Sunday, 28 April 2013

Should we charge PAP infrastructure costs prior and during election?

Losing money building and selling HDB flats – is this another frog thinking of the PAP? 
Based on the pricing of HDB flats, National Development Minister Khaw Boon Wan seems to suggest YES.  We must charge the PAP for the use of public infrastructure. Besides considering the value of lands, he suggests we have to consider the infrastructure costs, like roads and MRT in pricing HDB flats.

Now compare this to every election in the past and the one in 2016. What are the infrastructure costs for the PAP before and during the election? Of course, these come from the use of public institutions, main stream media, the so-called public funded grassroots organisations, the friendly unions and not to forget the election department. Some may argue unions and MSM are not private-owned infrastructure and so they should be excluded.  You judge for yourself whether you accept this argument.
  
Accordingly to Mr Khaw, you need to consider these basic costs as there are no free lunches in this world.  But how come, we cannot charge the PAP for incurring these costs out of the pocket of tax payers.

Before I go further, here is the original speech of Mr Khaw:
"You need to acquire a piece of land; you need to reclaim a piece of land. All those costs money to tax payers and we are just trustees of tax payers and those costs are to be accounted for. And even when you have got that land prepared, and then land is only valuable when we invest in infrastructure, roads, MRT, etc etc. And all those costs billions of dollars. So to say that land cost is pittance and therefore should be excluded from total construction cost; I myself think it is not quite an appropriate argument." http://news.xin.msn.com/en/singapore/hdb-is-not-making-money-out-of-building-homes-says-national-development-minister-khaw-boon-wan-1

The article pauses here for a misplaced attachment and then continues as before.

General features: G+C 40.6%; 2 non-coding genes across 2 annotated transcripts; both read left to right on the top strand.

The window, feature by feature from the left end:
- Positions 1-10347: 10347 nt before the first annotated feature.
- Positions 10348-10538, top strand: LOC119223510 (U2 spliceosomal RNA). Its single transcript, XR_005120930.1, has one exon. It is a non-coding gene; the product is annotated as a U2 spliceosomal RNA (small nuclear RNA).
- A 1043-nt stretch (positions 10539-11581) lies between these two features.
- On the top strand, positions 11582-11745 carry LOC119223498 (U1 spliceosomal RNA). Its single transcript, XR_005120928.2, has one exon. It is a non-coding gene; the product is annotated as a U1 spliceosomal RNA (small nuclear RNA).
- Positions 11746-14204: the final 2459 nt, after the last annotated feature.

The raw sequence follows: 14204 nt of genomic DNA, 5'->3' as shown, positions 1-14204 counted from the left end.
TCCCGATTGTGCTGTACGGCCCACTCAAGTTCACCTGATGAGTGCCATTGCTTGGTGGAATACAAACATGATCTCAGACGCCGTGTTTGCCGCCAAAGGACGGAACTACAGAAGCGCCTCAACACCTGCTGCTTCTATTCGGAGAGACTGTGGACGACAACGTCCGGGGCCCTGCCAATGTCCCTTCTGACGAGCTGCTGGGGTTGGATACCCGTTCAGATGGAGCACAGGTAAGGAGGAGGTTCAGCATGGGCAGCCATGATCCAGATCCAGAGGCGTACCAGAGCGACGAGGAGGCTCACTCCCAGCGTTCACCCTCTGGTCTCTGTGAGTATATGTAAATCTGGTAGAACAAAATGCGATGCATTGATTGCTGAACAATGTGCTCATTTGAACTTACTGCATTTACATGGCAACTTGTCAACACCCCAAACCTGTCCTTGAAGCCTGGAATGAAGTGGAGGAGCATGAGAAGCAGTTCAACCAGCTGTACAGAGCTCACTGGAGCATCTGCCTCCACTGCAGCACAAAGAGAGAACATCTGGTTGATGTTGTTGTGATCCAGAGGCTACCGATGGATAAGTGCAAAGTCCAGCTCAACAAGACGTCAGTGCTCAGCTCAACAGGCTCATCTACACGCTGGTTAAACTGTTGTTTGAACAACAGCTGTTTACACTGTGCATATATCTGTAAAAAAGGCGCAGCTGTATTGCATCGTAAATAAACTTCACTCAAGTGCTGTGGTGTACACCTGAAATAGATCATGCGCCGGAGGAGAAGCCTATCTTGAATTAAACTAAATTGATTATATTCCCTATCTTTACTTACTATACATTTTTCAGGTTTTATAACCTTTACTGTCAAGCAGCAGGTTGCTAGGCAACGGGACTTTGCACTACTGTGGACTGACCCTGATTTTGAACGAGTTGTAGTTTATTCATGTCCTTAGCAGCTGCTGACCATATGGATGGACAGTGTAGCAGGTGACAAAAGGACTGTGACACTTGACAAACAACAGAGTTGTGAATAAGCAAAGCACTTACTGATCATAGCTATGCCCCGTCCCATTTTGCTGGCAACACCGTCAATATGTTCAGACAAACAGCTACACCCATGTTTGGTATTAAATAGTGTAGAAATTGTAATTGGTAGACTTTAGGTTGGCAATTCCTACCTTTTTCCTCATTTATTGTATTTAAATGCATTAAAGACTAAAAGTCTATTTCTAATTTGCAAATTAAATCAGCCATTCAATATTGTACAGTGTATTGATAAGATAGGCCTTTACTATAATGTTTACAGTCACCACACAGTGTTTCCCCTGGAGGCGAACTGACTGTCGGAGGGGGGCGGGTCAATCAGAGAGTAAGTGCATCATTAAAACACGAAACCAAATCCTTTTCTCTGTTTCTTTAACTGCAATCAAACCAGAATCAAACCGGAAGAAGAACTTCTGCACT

So, the PAP is only the trustee of tax payers. Buying a piece of land for HDB flats costs public money. Establishing and making use of the public institutions, grassroots organisations are also using public money.  Why is the PAP not considering this a cost? Why only the PAP can have free ride on using these facilities and infrastructures?

Has the trustee of tax payers and public money fairly discharge its duty? There is no infrastructure cost when it is for the PAP, for example the use of community centres, schools, even libraries.  On the other hand, however, infrastructure cost is charged to flat buyers. Buyers must pay for the land and infrastructure costs.   

So, Mr Khaw talks about infrastructure cost.  Do foreign investors pay infrastructure cost? Why are we spending so much money in Suzhou Industrial Park to develop the infrastructure? Can we charge the investors?

We want investors to make contributions to our country. We invest and improve the infrastructure in advance. Otherwise, investors will not come. Public housing is an investment on the people. But HDB flat buyers are treated differently.  They have to pay the market value for the lands and the infrastructure costs.    

So, the government is not treating the selling of flats as an investment on its citizens!

What is the political infrastructure cost for the PAP? Oh, you may consider SG Conversation and all related publicities as one. You can also consider Population White Paper as another one.  They use the public infrastructure without paying the infrastructure cost. They are campaigning in advance for GE2016 without paying infrastructure cost as compared to HDB flat buyers.   

Of course, these costs are not included in the election declaration of expenses for the PAP candidates.

No wonder, the PAP is enjoying huge economic profits as I argued in my previous postings. The PAP’s mind-set is these are not costs to them. Anywhere, tax payers have to settle the bills of infrastructure development.

This is why there is a double standard here. HDB is not making money in fact losing money for every flat sold because it needs to pay for the land and infrastructure.   Any costs incurred will add on the selling price of a flat.  

However, the PAP is not paying the use of public institutions before and during election.  How can we ask them to pay the infrastructure costs? Perhaps, the only way is to vote them out.   

Back to the frog and butterfly story, the PAP thinks of themselves as butterflies and treats the citizens as frogs. Once we look at the infrastructure costs, we begin to realise who is the frog and who is the butterfly. 

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